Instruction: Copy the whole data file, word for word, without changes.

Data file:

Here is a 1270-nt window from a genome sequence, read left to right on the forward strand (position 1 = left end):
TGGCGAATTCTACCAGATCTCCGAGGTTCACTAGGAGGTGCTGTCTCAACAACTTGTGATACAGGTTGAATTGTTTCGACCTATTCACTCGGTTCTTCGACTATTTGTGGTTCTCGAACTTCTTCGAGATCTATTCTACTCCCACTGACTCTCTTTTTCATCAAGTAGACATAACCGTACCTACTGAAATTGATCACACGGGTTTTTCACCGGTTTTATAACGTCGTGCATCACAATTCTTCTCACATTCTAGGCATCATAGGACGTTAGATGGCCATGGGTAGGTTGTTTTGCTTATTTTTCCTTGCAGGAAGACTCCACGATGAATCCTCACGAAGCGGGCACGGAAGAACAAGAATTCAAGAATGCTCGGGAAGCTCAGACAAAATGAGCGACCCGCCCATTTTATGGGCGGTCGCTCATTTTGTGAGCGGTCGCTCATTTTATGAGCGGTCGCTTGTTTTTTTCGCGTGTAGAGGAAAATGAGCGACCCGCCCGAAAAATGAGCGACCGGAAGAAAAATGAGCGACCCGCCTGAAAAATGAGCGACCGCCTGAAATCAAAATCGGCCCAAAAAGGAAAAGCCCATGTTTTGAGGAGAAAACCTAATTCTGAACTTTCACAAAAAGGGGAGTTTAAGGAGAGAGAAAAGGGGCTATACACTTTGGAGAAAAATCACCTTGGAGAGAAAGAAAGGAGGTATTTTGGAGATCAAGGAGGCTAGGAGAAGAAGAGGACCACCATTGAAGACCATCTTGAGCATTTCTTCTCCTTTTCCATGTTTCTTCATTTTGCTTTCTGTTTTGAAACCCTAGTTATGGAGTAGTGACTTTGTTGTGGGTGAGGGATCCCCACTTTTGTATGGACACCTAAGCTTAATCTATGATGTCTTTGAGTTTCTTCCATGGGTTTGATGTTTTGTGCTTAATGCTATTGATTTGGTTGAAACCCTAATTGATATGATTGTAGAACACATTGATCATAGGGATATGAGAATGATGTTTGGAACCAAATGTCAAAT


Here is a 1270-nt window from a genome sequence, read left to right on the forward strand (position 1 = left end):
TGGCGAATTCTACCAGATCTCCGAGGTTCACTAGGAGGTGCTGTCTCAACAACTTGTGATACAGGTTGAATTGTTTCGACCTATTCACTCGGTTCTTCGACTATTTGTGGTTCTCGAACTTCTTCGAGATCTATTCTACTCCCACTGACTCTCTTTTTCATCAAGTAGACATAACCGTACCTACTGAAATTGATCACACGGGTTTTTCACCGGTTTTATAACGTCGTGCATCACAATTCTTCTCACATTCTAGGCATCATAGGACGTTAGATGGCCATGGGTAGGTTGTTTTGCTTATTTTTCCTTGCAGGAAGACTCCACGATGAATCCTCACGAAGCGGGCACGGAAGAACAAGAATTCAAGAATGCTCGGGAAGCTCAGACAAAATGAGCGACCCGCCCATTTTATGGGCGGTCGCTCATTTTGTGAGCGGTCGCTCATTTTATGAGCGGTCGCTTGTTTTTTTCGCGTGTAGAGGAAAATGAGCGACCCGCCCGAAAAATGAGCGACCGGAAGAAAAATGAGCGACCCGCCTGAAAAATGAGCGACCGCCTGAAATCAAAATCGGCCCAAAAAGGAAAAGCCCATGTTTTGAGGAGAAAACCTAATTCTGAACTTTCACAAAAAGGGGAGTTTAAGGAGAGAGAAAAGGGGCTATACACTTTGGAGAAAAATCACCTTGGAGAGAAAGAAAGGAGGTATTTTGGAGATCAAGGAGGCTAGGAGAAGAAGAGGACCACCATTGAAGACCATCTTGAGCATTTCTTCTCCTTTTCCATGTTTCTTCATTTTGCTTTCTGTTTTGAAACCCTAGTTATGGAGTAGTGACTTTGTTGTGGGTGAGGGATCCCCACTTTTGTATGGACACCTAAGCTTAATCTATGATGTCTTTGAGTTTCTTCCATGGGTTTGATGTTTTGTGCTTAATGCTATTGATTTGGTTGAAACCCTAATTGATATGATTGTAGAACACATTGATCATAGGGATATGAGAATGATGTTTGGAACCAAATGTCAAAT